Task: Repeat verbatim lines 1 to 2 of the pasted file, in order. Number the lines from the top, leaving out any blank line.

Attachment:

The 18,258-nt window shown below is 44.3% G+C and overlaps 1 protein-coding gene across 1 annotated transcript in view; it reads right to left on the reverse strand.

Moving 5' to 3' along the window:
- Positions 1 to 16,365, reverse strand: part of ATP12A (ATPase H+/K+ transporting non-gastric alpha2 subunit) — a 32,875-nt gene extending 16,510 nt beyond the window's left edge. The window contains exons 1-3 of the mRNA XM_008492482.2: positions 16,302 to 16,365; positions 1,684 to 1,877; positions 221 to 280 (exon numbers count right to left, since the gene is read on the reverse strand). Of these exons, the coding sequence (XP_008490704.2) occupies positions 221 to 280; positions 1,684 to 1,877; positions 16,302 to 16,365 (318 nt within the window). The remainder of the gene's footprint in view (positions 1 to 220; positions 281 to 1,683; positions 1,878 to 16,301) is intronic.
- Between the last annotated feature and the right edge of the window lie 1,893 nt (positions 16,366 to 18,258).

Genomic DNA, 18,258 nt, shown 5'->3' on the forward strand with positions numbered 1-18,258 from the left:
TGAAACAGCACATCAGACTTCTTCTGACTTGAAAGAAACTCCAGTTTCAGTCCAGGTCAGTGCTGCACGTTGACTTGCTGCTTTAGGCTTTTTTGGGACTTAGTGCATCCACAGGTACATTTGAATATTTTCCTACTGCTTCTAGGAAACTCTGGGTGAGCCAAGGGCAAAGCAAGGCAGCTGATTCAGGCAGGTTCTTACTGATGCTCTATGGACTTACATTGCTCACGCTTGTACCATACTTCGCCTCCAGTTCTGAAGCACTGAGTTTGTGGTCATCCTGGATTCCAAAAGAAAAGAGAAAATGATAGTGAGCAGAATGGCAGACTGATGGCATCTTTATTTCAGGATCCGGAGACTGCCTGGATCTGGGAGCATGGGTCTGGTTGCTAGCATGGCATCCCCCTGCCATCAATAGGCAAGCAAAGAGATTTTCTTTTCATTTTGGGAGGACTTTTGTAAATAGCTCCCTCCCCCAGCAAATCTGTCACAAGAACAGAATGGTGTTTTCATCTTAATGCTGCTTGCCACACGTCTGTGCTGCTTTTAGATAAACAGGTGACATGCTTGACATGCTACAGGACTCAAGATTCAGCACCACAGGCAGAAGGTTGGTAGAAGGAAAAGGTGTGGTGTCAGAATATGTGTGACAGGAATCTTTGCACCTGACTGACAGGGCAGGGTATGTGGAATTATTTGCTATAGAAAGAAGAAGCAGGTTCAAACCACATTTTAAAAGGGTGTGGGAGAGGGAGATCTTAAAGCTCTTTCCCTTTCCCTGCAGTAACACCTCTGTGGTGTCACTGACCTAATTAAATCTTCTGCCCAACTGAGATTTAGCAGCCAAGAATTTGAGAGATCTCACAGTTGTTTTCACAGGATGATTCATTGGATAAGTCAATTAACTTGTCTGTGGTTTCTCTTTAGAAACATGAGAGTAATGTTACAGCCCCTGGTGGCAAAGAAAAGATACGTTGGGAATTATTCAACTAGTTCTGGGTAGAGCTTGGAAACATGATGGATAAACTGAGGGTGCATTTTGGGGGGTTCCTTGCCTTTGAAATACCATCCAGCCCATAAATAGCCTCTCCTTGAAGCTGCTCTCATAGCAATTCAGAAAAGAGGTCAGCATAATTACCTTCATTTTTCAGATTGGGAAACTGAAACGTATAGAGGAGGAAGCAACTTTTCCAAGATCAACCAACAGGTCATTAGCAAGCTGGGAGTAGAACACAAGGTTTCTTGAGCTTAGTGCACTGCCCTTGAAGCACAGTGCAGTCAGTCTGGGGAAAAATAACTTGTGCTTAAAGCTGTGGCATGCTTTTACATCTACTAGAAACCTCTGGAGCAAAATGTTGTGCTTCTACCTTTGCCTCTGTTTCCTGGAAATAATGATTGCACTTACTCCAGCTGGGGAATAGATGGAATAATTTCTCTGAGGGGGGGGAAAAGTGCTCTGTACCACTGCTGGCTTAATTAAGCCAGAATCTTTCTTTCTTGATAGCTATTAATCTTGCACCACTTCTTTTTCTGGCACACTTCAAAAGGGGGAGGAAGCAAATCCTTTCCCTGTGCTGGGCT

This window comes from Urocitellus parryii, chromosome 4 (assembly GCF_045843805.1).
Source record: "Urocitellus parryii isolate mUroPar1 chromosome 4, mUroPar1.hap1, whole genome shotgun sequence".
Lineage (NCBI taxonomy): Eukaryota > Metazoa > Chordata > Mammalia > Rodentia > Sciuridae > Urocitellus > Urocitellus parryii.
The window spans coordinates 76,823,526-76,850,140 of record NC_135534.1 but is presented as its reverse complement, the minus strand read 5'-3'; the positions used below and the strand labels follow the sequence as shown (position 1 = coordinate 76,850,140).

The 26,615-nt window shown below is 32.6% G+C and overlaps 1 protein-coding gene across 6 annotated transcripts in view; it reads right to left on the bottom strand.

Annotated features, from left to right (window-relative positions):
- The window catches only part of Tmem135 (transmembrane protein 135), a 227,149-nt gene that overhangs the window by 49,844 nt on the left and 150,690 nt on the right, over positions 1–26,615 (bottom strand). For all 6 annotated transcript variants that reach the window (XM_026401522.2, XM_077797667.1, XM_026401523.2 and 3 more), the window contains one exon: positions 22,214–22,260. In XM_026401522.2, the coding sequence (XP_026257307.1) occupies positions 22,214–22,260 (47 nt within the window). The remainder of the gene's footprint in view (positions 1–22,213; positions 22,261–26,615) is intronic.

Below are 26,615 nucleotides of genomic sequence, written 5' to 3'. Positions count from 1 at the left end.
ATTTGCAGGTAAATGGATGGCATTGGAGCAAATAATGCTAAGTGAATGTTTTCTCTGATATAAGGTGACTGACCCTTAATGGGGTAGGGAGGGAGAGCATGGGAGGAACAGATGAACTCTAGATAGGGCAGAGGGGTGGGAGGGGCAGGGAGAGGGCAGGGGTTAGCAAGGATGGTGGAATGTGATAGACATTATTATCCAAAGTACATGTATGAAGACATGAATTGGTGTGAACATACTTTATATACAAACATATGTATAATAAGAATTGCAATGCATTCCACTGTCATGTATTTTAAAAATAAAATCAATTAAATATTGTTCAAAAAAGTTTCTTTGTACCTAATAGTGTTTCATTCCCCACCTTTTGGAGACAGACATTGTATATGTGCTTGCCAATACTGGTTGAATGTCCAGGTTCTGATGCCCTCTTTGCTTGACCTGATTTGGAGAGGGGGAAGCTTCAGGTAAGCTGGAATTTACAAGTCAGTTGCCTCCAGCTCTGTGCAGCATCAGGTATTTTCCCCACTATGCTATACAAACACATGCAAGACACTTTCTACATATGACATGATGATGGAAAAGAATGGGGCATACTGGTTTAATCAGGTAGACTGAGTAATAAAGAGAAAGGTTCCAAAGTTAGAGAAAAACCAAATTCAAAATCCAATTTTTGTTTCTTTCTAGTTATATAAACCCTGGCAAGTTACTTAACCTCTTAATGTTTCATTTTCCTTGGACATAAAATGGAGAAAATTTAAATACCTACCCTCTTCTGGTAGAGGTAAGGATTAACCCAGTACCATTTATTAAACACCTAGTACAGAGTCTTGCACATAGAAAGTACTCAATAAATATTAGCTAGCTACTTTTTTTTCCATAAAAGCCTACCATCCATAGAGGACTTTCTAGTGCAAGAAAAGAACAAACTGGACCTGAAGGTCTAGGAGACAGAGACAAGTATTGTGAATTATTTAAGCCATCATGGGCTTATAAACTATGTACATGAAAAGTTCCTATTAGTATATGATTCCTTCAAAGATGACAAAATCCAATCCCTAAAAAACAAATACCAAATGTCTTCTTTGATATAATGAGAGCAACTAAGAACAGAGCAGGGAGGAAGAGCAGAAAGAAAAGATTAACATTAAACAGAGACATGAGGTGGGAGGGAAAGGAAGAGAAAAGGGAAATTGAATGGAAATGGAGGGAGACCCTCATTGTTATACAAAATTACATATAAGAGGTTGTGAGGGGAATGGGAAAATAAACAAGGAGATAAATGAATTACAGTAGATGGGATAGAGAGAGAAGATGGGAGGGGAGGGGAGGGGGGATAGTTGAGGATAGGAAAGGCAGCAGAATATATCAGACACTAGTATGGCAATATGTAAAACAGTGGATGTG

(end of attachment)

The 18,258-nt window shown below is 44.3% G+C and overlaps 1 protein-coding gene across 1 annotated transcript in view; it reads right to left on the reverse strand.

Moving 5' to 3' along the window: